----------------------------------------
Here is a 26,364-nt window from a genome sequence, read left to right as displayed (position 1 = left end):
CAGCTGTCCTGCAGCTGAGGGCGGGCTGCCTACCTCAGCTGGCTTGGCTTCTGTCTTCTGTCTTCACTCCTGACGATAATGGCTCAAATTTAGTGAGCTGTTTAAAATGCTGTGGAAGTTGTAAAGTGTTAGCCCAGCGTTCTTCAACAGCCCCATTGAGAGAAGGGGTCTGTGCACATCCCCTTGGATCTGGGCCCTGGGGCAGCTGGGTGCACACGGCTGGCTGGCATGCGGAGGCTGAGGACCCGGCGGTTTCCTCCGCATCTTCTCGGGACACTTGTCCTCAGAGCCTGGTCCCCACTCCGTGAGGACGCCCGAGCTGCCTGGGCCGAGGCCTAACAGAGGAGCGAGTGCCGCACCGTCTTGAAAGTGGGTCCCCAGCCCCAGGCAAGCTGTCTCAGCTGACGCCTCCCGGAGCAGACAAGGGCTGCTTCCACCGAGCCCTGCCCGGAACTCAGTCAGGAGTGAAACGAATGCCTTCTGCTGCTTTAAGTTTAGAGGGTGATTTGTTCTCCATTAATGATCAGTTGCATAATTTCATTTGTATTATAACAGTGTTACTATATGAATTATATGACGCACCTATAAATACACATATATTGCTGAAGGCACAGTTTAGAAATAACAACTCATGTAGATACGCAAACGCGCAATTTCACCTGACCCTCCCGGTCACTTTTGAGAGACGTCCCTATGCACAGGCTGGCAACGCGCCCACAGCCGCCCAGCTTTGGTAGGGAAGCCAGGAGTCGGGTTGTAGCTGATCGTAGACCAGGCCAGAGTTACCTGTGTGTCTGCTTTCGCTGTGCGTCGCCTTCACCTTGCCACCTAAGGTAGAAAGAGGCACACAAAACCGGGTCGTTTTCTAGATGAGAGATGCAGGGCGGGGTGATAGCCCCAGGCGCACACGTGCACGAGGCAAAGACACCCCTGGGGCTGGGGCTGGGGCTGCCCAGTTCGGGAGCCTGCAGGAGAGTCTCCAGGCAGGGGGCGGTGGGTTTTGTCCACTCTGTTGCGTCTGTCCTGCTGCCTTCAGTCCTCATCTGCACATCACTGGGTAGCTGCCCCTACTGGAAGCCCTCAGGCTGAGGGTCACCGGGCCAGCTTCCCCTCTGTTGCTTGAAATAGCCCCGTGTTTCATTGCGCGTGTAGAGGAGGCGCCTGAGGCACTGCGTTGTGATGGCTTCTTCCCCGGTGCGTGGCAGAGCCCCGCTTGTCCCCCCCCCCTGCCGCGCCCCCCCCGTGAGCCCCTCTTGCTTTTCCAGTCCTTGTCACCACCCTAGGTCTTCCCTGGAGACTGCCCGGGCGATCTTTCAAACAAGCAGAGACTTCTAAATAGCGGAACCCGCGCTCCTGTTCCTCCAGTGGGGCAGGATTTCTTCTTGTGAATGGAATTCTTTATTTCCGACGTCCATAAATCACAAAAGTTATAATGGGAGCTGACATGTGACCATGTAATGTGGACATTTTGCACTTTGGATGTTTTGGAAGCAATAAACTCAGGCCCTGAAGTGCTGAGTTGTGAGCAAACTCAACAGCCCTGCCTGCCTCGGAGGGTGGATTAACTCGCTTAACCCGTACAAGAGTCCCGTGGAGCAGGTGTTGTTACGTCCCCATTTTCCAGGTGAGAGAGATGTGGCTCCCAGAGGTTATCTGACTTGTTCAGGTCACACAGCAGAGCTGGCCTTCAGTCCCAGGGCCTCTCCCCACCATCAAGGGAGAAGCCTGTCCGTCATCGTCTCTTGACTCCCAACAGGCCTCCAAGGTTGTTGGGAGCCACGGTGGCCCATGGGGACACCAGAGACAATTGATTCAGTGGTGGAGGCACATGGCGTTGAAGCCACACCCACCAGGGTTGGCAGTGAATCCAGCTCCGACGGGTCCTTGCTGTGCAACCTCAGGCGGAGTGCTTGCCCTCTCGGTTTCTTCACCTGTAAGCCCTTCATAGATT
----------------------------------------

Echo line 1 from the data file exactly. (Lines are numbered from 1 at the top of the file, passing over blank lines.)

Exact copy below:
Here is a 26,364-nt window from a genome sequence, read left to right as displayed (position 1 = left end):